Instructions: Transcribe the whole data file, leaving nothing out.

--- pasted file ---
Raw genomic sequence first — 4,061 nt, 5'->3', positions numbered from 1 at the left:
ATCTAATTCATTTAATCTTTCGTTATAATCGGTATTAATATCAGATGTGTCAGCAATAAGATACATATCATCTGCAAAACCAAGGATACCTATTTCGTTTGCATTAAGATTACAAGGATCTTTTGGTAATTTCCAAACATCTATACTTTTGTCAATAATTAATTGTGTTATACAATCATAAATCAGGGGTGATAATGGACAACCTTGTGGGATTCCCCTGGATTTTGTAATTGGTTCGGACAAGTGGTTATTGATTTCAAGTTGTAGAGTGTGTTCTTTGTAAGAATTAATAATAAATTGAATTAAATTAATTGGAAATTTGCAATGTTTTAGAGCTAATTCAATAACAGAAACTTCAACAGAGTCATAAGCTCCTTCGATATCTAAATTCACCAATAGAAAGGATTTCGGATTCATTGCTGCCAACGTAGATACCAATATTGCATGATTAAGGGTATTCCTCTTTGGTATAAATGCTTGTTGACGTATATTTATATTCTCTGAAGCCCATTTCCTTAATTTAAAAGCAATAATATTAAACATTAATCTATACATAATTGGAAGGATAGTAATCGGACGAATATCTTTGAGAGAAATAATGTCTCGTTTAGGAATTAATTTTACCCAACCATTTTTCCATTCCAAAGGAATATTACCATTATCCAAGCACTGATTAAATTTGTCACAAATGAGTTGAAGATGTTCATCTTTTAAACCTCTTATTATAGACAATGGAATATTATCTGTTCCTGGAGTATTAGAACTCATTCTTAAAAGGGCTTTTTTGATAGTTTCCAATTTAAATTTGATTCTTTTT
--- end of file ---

Raw genomic sequence first — 4,061 nt, 5'->3', positions numbered from 1 at the left:
ATCTAATTCATTTAATCTTTCGTTATAATCGGTATTAATATCAGATGTGTCAGCAATAAGATACATATCATCTGCAAAACCAAGGATACCTATTTCGTTTGCATTAAGATTACAAGGATCTTTTGGTAATTTCCAAACATCTATACTTTTGTCAATAATTAATTGTGTTATACAATCATAAATCAGGGGTGATAATGGACAACCTTGTGGGATTCCCCTGGATTTTGTAATTGGTTCGGACAAGTGGTTATTGATTTCAAGTTGTAGAGTGTGTTCTTTGTAAGAATTAATAATAAATTGAATTAAATTAATTGGAAATTTGCAATGTTTTAGAGCTAATTCAATAACAGAAACTTCAACAGAGTCATAAGCTCCTTCGATATCTAAATTCACCAATAGAAAGGATTTCGGATTCATTGCTGCCAACGTAGATACCAATATTGCATGATTAAGGGTATTCCTCTTTGGTATAAATGCTTGTTGACGTATATTTATATTCTCTGAAGCCCATTTCCTTAATTTAAAAGCAATAATATTAAACATTAATCTATACATAATTGGAAGGATAGTAATCGGACGAATATCTTTGAGAGAAATAATGTCTCGTTTAGGAATTAATTTTACCCAACCATTTTTCCATTCCAAAGGAATATTACCATTATCCAAGCACTGATTAAATTTGTCACAAATGAGTTGAAGATGTTCATCTTTTAAACCTCTTATTATAGACAATGGAATATTATCTGTTCCTGGAGTATTAGAACTCATTCTTAAAAGGGCTTTTTTGATAGTTTCCAATTTAAATTTGATTCTTTTT